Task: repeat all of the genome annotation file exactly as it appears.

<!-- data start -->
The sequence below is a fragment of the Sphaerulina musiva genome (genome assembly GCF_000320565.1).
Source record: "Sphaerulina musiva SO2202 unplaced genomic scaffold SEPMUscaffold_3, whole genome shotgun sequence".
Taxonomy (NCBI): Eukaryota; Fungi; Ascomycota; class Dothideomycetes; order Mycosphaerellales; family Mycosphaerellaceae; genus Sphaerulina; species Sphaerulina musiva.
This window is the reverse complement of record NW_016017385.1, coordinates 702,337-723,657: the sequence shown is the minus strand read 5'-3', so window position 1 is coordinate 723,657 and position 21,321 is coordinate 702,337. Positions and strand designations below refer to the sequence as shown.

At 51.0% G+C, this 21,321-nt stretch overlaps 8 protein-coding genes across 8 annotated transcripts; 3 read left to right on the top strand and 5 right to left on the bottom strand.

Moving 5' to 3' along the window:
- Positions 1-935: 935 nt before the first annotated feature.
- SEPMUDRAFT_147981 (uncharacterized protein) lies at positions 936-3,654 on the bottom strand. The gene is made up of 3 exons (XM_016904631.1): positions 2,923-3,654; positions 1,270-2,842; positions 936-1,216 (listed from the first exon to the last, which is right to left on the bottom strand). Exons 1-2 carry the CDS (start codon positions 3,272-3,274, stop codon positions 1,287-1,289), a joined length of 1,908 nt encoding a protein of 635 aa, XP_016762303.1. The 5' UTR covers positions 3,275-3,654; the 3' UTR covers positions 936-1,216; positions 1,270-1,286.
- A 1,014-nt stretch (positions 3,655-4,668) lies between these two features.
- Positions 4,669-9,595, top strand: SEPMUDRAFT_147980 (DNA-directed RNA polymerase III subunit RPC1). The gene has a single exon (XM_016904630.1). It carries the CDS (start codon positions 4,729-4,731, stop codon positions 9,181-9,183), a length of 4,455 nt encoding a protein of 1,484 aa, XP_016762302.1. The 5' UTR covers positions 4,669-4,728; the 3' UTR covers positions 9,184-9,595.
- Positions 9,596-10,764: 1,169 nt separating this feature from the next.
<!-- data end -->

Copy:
The sequence below is a fragment of the Sphaerulina musiva genome (genome assembly GCF_000320565.1).
Source record: "Sphaerulina musiva SO2202 unplaced genomic scaffold SEPMUscaffold_3, whole genome shotgun sequence".
Taxonomy (NCBI): Eukaryota; Fungi; Ascomycota; class Dothideomycetes; order Mycosphaerellales; family Mycosphaerellaceae; genus Sphaerulina; species Sphaerulina musiva.
This window is the reverse complement of record NW_016017385.1, coordinates 702,337-723,657: the sequence shown is the minus strand read 5'-3', so window position 1 is coordinate 723,657 and position 21,321 is coordinate 702,337. Positions and strand designations below refer to the sequence as shown.

At 51.0% G+C, this 21,321-nt stretch overlaps 8 protein-coding genes across 8 annotated transcripts; 3 read left to right on the top strand and 5 right to left on the bottom strand.

Moving 5' to 3' along the window:
- Positions 1-935: 935 nt before the first annotated feature.
- SEPMUDRAFT_147981 (uncharacterized protein) lies at positions 936-3,654 on the bottom strand. The gene is made up of 3 exons (XM_016904631.1): positions 2,923-3,654; positions 1,270-2,842; positions 936-1,216 (listed from the first exon to the last, which is right to left on the bottom strand). Exons 1-2 carry the CDS (start codon positions 3,272-3,274, stop codon positions 1,287-1,289), a joined length of 1,908 nt encoding a protein of 635 aa, XP_016762303.1. The 5' UTR covers positions 3,275-3,654; the 3' UTR covers positions 936-1,216; positions 1,270-1,286.
- A 1,014-nt stretch (positions 3,655-4,668) lies between these two features.
- Positions 4,669-9,595, top strand: SEPMUDRAFT_147980 (DNA-directed RNA polymerase III subunit RPC1). The gene has a single exon (XM_016904630.1). It carries the CDS (start codon positions 4,729-4,731, stop codon positions 9,181-9,183), a length of 4,455 nt encoding a protein of 1,484 aa, XP_016762302.1. The 5' UTR covers positions 4,669-4,728; the 3' UTR covers positions 9,184-9,595.
- Positions 9,596-10,764: 1,169 nt separating this feature from the next.